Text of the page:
27 year old french UX/UI designer Guillaume, known has GyOm, started his career as a graphic design in Paris. Seven years ago he moved to Berlin and transitioned into UX/UI design. He’s also been photographing pro skaters for teams such as Antiz, Supreme, Supra and Carhartt among others. When Skater XL hit the shelves he booted up his old computer and fell in love with the game. Two weeks later he started a six month long project.
Published 7 December, 2020
Carl, Paris 2007. Photo by GyOm.
Rémy Taveira, Paris. Photo by GyOm.
The Berlin Project
Gyom has been into skateboarding since he was about 11. He had tried tennis and football and it wasn’t really his thing. But as soon as he saw some skateboarding videos and stepped on a skateboard, that was it.
When Skater XL was announced he took out his old PC, hooked it up, downloaded the game and fell in love. After two weeks he started his 6 month journey that ended in the Berlin XL map.
”Berlin XL would have never happened without COVID-19. That’s a fact, I’ve had much more time to spend at home and the only highlight of the week would be a bike ride around the city. I started this map around early April 2020 and I would say I felt like I got to a point where I was satisfied with it in August. So it was a 5-6 month project, beside my full time job. I don’t think anyone in the community really realize how long it takes to make large maps like these.”
As Gyom has a full time job, he can’t work on a map as much as he wants. The worst part for Gyom would be the days where he got alot of ideas during the day at work but couldn’t work on the map until the evening or weekend.
Downtown New York
Gyom is now working on his second map for Skater XL. It’s based on places around New York City. Alot of the inspiration comes from the ”New York Times” and ”Mean Streets” videos by lurknyc on YouTube. The feeling of the map is a little more raw and dirty with harder spots to skate, something that’s missing in Skater XL right now, as Gyom says. And he also want to make something unique for the game. Something he hadn’t seen before.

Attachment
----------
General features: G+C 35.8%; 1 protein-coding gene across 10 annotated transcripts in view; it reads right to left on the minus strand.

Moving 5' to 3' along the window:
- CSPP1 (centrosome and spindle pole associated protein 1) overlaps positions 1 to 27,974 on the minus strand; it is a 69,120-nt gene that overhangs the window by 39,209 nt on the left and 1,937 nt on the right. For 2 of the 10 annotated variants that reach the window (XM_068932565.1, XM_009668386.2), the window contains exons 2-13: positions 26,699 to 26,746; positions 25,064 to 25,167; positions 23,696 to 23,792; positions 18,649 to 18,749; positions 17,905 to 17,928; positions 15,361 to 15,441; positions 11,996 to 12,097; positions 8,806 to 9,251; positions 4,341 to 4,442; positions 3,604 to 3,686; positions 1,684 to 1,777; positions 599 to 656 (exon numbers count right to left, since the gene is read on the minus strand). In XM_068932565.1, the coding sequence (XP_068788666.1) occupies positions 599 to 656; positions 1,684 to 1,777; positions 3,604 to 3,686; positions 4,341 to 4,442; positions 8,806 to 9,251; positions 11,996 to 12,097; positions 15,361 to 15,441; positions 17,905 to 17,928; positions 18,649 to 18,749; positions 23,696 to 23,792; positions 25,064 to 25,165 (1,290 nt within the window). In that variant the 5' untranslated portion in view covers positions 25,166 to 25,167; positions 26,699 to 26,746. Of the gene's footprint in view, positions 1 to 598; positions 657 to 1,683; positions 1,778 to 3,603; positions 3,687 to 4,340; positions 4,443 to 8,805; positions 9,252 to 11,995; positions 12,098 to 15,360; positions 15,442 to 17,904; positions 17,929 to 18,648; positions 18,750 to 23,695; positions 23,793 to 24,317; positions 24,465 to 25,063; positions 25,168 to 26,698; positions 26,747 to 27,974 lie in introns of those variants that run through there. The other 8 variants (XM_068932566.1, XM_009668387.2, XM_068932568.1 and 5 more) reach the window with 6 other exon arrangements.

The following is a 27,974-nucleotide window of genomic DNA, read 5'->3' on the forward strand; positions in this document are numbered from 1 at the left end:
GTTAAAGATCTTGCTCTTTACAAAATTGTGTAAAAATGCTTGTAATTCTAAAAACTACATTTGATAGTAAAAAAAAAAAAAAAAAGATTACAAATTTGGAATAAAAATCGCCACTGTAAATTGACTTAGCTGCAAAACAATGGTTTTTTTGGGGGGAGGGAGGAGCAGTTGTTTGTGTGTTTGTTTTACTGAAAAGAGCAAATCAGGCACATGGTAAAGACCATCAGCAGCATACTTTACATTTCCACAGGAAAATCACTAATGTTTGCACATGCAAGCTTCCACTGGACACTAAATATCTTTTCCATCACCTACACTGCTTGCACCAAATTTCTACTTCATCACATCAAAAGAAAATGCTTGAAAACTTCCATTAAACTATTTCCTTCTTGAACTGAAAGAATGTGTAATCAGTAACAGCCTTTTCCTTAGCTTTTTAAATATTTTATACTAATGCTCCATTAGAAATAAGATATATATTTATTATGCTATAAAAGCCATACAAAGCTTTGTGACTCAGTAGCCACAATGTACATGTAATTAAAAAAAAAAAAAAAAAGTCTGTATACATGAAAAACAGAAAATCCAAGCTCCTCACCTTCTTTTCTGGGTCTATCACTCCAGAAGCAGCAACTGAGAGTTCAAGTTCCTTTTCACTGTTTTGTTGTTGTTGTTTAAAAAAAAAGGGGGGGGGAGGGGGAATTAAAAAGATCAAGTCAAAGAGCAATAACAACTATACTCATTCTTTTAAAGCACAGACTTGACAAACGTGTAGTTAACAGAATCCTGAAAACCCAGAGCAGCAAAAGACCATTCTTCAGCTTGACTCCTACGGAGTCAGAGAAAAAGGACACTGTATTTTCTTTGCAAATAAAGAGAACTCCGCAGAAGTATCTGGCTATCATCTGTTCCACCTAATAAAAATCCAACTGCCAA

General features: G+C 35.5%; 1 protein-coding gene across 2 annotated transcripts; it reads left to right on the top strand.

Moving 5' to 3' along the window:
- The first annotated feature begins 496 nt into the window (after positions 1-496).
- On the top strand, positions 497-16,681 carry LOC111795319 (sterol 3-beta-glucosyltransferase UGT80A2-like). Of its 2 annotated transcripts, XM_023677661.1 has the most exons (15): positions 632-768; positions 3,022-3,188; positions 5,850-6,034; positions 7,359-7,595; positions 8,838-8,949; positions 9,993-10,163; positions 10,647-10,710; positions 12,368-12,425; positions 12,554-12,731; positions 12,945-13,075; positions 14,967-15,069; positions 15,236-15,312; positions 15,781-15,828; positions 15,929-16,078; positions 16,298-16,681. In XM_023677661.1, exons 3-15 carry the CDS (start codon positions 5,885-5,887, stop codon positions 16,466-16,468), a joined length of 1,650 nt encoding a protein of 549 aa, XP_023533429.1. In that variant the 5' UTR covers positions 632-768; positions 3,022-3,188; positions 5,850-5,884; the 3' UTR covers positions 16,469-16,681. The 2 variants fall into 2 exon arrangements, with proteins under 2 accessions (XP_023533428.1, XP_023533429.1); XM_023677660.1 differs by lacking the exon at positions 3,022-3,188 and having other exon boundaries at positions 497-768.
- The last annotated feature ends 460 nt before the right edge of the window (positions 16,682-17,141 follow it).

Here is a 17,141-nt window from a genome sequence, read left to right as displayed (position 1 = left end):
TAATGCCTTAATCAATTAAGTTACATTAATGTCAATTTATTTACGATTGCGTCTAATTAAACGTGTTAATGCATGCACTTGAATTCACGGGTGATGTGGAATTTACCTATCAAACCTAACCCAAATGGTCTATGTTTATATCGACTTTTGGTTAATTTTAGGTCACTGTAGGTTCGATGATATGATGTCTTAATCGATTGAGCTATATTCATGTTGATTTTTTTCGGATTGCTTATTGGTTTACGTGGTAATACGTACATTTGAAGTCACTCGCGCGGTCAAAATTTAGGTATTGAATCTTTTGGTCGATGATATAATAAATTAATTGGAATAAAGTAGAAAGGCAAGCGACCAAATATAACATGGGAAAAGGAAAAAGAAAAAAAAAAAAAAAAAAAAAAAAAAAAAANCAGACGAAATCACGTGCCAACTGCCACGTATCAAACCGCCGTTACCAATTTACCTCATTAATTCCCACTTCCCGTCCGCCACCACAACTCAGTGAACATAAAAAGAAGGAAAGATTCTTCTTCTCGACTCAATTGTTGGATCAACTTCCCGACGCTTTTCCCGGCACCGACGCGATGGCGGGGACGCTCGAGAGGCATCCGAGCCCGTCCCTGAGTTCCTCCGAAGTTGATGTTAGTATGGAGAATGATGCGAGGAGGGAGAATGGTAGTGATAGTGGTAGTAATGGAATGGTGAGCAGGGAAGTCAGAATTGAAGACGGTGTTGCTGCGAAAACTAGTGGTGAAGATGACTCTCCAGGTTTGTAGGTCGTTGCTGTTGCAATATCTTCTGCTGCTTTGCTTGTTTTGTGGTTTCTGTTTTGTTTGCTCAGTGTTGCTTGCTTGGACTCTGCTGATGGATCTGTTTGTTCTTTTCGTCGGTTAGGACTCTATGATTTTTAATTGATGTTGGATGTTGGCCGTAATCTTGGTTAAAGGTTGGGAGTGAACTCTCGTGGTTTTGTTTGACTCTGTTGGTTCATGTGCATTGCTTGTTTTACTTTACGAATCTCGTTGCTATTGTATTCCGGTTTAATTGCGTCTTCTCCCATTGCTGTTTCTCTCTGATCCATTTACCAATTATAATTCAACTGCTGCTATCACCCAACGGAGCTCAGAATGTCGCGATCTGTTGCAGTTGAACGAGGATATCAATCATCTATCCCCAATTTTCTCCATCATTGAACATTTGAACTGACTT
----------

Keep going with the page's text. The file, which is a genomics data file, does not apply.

”It was hard to really decide what to do next after such a long project like Berlin. I didn’t want to spend another six months on a map, but I did know I could deliver a much better quality map in terms of performance and layout.”
The process behind the map is pretty simple; you start with a small street, that turns into a bigger street and then into a full block.
”That’s how it always goes, start small and then move from there.”
Image from Blender.
Image from Unity.
When he created the Berlin map, he went out on his bike and got alot of reference photos and textures himself from the real spots. As this new map is based on locations in New York, he couldn’t go out and collect his own textures and reference photos of real spots. So he watched a lot (hours) of skate videos in New York and took screenshots of all the spots that were inspiring.
”After a few weeks, I had some sort of a moodboard and spots I really wanted to include in my map and started modeling. You can find any type of textures online, so that wasn’t too hard. Even though it’s not the exact same texture than the actual spot, it does feel really close.”
”Lighting is always trial and error, you have to play around with so many different settings that impact how lights work, until you get somewhere you’re happy with it.”
The map is in closed beta right now. It will be released around Christmas or early next year for the public. You can get access to the beta version if you go to GyOm’s discord and do a small donation for his work.
Creating a good map
How a map flows, where spots are placed and the overall layout of the map is the most important things for a great map, says Gyom.
”That’s the biggest mistake I’ve made with Berlin. I made a layout that made it really easy to scale but much more harder to skate in-between spots.”
Having a good knowledge abut textures and lighting is also really important to create realistic maps.”
Some of his favorite maps are: The Courts, Streets 2, Easyday High and The Random Place.
”Besides favorite maps, I really enjoy discussing with other map makers. There is a lot of talented people in this community. I’ve been discussing a lot with Ollie, Goya, STPN, Italex and S4SHKO. It’s a such a great community and I always get excited to see what they come up with.”
Do you have any tips for new map makers when starting out?
”Everyone can do it. I really didn’t know anything about 3d software and even video-games until I started with Berlin. You should really start small, maybe just a tiny spot, and I can guarantee you’ll want to make more. I’ve seen so many people targetting a big map as a first map and never releasing anything because they got lost into it.”
For skater xl; is there more maps in the making or planning?
”I’ll focus on smaller maps, but with a great flow, the type of maps you don’t need to respawn every 10 seconds. I want to make an indoor park that flows perfectly, sort of like Hudland, but with my personal touch to it. This would be a two weeks project maybe. I also took so many pictures of textures this summer in Barcelona that makes me want to do a Barcelona inspired plaza. I have so many ideas of maps and so little time.”